Sexual assault is one of the most physically and emotionally shattering of crimes. The horror of sexual violence is so terrifying, painful and humiliating as to defy description. A victim of sexual assault, whether it was a day ago or a decade ago, can feel that it's impossible to communicate the experience to anybody who hasn't been subjected to it.
Now there's help, thanks to a Survivor's Support Group program at the Sexual Assault Support Center. Whatever aftershocks and post-traumatic suffering the victims of sexual assault have to endure, they don't have to endure it alone. And with the addition of a licensed therapist to the program, the sometimes long process of healing can be more effective.
"It doesn't matter when the assault occurred," Center Director Kyle Blair told L-E staff writer Tiffany Stevens. "They could have been assaulted as children. It could have been in the past year. It doesn't matter."
It's a no-pressure program: People can come for a session or two, and if the experience is still too painful to talk about, they can come back later.
This support program is designed to be informative as well as cathartic. Therapist Rachel Snipes said healthy ways to cope with memories of the experience and the need to recover from it are important parts of the healing process: "A lot of times we have coping skills," she said, "but they're not always healthy, they're not always positive. But when you don't know, you do what you know works to get by."
Another part of that education process, she added, involves replacing useless myths about sexual assault with information "more factual than what they may have gotten on the street or even from well-intended people."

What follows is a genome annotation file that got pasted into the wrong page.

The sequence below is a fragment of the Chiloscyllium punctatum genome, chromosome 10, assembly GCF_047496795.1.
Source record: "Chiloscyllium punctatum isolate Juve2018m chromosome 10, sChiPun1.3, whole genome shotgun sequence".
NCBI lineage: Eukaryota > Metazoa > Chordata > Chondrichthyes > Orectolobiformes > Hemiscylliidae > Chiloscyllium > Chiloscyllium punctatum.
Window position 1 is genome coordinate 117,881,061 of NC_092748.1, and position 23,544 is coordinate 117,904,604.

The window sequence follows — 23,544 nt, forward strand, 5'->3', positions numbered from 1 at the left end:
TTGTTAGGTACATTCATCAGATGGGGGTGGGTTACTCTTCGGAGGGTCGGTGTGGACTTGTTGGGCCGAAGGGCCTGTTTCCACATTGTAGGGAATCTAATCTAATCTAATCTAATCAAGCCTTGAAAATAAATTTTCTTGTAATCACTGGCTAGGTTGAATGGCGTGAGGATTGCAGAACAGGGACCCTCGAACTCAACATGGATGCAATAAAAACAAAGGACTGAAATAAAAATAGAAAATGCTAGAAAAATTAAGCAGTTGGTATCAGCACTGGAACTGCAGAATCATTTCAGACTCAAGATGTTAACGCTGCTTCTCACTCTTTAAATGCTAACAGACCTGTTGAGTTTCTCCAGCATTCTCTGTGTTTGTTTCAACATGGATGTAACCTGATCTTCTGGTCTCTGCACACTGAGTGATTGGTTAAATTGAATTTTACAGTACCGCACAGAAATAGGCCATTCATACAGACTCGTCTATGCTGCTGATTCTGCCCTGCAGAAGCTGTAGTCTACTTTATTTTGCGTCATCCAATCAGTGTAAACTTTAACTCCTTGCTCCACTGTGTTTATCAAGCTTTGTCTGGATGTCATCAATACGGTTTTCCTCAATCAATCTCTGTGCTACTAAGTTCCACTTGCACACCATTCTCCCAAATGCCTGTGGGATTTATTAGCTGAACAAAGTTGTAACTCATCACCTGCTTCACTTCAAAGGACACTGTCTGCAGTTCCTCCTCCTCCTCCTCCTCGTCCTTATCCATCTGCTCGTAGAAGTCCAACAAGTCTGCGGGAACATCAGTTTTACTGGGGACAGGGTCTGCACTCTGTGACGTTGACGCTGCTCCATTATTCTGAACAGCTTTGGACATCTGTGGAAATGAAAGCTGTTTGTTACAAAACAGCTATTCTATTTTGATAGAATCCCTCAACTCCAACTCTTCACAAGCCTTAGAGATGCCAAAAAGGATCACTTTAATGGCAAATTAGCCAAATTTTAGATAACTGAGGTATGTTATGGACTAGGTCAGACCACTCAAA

We all wish programs like this weren't necessary. Because they are, it's good to know this one is available. Call (706) 221-1033 or (706) 571-6010.
Willard tries again
Georgia Rep. Wendell Willard, R-Sandy Springs, has tried before to get Georgia's constitutionally abusive "civil forfeiture" law scrapped or amended, to no avail.
He's back this session to try again, and more power to him. If ever a law needed radical reconstruction, it's this one.
"Civil forfeiture," as has been described here before, is a legal oxymoron: There's nothing remotely civil about forcing people to forfeit money and property as the fruits of "suspected" crime, often on the unsubstantiated whim of police. Even people who are not convicted of, or even charged with, any crime have been forced to hand over money and goods. The process is more than just ripe for abuse - it's an incentive for abuse.
Civil forfeiture is a gross affront to the most fundamental constitutional principles, and does nothing to make us safer from crime. What most needs to be forfeited this session is this atrocious law.